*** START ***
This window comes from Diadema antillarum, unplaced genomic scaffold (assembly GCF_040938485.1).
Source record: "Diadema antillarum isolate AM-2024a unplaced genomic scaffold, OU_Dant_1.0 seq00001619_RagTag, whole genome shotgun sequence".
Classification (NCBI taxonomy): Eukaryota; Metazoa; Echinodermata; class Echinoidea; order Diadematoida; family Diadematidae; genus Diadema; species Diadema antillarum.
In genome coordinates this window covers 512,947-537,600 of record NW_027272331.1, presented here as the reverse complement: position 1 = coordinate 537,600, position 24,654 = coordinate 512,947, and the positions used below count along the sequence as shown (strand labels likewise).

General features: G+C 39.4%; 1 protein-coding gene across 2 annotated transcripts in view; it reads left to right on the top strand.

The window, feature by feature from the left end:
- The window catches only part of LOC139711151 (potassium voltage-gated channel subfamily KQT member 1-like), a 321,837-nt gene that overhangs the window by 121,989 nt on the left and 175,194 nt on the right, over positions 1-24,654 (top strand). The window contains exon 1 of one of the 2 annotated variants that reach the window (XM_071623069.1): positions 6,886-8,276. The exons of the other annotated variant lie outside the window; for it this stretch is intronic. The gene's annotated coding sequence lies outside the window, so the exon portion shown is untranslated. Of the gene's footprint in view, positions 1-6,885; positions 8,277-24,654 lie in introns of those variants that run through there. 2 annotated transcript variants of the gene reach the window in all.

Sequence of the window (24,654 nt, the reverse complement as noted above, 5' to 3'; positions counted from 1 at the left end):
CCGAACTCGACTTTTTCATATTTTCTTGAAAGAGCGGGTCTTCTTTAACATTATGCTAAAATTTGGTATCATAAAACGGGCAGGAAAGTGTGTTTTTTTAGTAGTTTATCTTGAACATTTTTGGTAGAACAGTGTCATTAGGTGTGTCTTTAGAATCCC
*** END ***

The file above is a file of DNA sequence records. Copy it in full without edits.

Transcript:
This window comes from Diadema antillarum, unplaced genomic scaffold (assembly GCF_040938485.1).
Source record: "Diadema antillarum isolate AM-2024a unplaced genomic scaffold, OU_Dant_1.0 seq00001619_RagTag, whole genome shotgun sequence".
Classification (NCBI taxonomy): Eukaryota; Metazoa; Echinodermata; class Echinoidea; order Diadematoida; family Diadematidae; genus Diadema; species Diadema antillarum.
In genome coordinates this window covers 512,947-537,600 of record NW_027272331.1, presented here as the reverse complement: position 1 = coordinate 537,600, position 24,654 = coordinate 512,947, and the positions used below count along the sequence as shown (strand labels likewise).

General features: G+C 39.4%; 1 protein-coding gene across 2 annotated transcripts in view; it reads left to right on the top strand.

The window, feature by feature from the left end:
- The window catches only part of LOC139711151 (potassium voltage-gated channel subfamily KQT member 1-like), a 321,837-nt gene that overhangs the window by 121,989 nt on the left and 175,194 nt on the right, over positions 1-24,654 (top strand). The window contains exon 1 of one of the 2 annotated variants that reach the window (XM_071623069.1): positions 6,886-8,276. The exons of the other annotated variant lie outside the window; for it this stretch is intronic. The gene's annotated coding sequence lies outside the window, so the exon portion shown is untranslated. Of the gene's footprint in view, positions 1-6,885; positions 8,277-24,654 lie in introns of those variants that run through there. 2 annotated transcript variants of the gene reach the window in all.

Sequence of the window (24,654 nt, the reverse complement as noted above, 5' to 3'; positions counted from 1 at the left end):
CCGAACTCGACTTTTTCATATTTTCTTGAAAGAGCGGGTCTTCTTTAACATTATGCTAAAATTTGGTATCATAAAACGGGCAGGAAAGTGTGTTTTTTTAGTAGTTTATCTTGAACATTTTTGGTAGAACAGTGTCATTAGGTGTGTCTTTAGAATCCC